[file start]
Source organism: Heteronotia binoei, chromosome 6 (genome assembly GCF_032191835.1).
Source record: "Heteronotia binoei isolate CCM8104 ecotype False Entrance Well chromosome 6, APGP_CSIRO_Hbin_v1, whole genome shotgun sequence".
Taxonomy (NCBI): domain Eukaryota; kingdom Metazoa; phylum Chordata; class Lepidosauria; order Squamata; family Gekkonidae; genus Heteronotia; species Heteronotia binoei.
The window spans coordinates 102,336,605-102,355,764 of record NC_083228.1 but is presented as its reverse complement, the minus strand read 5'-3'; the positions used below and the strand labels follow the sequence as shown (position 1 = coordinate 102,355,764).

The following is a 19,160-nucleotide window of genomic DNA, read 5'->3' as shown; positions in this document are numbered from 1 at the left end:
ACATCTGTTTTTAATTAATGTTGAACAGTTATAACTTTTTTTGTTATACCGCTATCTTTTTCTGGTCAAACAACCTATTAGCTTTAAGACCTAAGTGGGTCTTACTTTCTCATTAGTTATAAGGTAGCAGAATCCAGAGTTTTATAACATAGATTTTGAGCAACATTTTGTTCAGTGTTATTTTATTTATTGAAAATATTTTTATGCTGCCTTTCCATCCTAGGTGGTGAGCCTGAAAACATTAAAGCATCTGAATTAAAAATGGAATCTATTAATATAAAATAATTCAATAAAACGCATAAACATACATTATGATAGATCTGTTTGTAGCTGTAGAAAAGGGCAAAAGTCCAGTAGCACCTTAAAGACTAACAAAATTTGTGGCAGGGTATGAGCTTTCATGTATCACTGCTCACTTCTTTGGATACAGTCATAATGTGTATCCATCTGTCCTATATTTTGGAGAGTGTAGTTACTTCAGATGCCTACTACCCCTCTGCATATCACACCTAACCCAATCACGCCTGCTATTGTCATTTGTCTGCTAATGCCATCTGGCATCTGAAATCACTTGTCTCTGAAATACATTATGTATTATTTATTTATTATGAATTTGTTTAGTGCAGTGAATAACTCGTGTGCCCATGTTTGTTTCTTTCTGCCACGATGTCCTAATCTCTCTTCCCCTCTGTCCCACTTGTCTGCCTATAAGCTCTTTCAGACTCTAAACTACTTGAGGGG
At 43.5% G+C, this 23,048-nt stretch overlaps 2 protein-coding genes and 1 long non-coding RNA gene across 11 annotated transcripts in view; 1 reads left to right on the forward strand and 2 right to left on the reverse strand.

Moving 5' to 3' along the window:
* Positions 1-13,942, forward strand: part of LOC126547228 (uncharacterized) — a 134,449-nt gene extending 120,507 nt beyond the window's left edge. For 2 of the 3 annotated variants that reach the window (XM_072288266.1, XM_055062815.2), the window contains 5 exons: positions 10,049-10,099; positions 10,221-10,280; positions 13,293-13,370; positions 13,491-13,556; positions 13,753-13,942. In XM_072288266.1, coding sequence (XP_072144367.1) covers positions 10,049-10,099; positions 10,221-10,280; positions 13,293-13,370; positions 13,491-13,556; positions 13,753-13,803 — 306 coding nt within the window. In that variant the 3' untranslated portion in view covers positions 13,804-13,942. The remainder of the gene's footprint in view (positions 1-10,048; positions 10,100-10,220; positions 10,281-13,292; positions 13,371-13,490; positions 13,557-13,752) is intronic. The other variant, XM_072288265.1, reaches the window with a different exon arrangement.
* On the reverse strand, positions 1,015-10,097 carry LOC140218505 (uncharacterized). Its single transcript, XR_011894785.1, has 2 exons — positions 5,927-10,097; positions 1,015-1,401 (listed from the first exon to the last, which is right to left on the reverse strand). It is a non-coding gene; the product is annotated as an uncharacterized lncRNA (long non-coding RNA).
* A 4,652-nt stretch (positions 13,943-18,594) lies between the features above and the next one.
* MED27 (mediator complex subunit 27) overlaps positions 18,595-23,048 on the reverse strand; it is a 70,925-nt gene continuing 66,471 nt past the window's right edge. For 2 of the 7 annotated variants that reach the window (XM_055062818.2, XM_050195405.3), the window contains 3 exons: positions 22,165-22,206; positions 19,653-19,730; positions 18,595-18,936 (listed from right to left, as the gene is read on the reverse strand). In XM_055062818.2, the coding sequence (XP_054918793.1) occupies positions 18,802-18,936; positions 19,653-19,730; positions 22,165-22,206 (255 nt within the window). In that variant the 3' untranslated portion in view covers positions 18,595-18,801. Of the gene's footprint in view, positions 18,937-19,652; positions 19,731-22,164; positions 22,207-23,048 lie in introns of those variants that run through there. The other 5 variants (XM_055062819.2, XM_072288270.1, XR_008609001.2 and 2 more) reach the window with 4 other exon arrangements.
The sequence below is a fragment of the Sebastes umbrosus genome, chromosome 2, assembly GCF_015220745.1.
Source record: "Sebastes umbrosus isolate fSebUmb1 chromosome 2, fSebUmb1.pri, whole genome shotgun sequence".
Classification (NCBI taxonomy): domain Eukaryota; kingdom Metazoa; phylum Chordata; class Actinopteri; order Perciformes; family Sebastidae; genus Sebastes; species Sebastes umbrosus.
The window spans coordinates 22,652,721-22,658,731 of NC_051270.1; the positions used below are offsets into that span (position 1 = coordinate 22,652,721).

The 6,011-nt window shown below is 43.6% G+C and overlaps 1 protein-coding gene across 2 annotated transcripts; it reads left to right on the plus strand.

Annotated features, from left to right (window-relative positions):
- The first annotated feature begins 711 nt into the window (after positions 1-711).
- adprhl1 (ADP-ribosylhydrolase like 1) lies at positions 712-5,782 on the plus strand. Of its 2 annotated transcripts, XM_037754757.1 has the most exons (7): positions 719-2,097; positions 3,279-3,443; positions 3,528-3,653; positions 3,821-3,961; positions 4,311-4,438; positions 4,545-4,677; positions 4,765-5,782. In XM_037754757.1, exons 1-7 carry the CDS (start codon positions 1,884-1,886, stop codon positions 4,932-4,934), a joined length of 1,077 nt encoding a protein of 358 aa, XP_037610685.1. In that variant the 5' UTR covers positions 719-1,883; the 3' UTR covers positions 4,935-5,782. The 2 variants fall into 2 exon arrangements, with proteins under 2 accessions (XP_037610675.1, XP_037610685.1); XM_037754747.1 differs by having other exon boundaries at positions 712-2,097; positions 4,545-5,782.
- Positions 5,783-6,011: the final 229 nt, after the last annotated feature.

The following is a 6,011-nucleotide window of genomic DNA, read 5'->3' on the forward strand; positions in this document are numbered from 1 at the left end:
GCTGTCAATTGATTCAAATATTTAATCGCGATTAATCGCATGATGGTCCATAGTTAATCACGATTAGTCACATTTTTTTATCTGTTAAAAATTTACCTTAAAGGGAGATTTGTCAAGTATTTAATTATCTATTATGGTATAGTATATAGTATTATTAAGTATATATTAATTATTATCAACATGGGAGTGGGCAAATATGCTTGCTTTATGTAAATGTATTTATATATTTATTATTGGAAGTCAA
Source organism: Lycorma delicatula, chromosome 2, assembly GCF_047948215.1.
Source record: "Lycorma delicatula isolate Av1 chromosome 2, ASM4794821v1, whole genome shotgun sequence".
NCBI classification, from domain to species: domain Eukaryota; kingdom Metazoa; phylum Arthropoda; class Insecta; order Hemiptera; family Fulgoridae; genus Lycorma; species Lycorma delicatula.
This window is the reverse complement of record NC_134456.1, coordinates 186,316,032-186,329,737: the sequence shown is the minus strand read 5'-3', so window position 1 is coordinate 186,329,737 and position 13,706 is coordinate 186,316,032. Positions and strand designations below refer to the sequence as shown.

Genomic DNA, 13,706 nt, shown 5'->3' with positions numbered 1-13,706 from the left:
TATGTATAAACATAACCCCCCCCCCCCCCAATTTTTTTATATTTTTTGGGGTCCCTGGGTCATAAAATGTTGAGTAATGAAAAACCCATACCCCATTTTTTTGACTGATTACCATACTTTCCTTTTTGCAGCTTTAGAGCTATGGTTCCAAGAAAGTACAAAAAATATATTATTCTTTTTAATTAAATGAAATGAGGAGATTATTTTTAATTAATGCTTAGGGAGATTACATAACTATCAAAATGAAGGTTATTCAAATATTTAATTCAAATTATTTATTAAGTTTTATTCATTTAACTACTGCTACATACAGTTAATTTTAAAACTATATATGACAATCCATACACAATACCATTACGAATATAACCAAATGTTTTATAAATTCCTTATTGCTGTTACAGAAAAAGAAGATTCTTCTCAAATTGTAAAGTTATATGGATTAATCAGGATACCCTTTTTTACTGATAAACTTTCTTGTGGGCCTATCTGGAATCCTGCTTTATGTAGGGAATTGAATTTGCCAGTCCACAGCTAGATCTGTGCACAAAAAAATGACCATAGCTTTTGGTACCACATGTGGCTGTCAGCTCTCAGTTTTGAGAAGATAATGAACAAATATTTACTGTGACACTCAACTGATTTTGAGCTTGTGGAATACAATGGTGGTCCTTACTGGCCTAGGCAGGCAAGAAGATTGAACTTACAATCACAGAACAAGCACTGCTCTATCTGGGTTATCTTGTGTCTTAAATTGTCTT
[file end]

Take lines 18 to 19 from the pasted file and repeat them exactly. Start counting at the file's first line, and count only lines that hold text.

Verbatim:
Annotated features, from left to right (window-relative positions):
- The first annotated feature begins 711 nt into the window (after positions 1-711).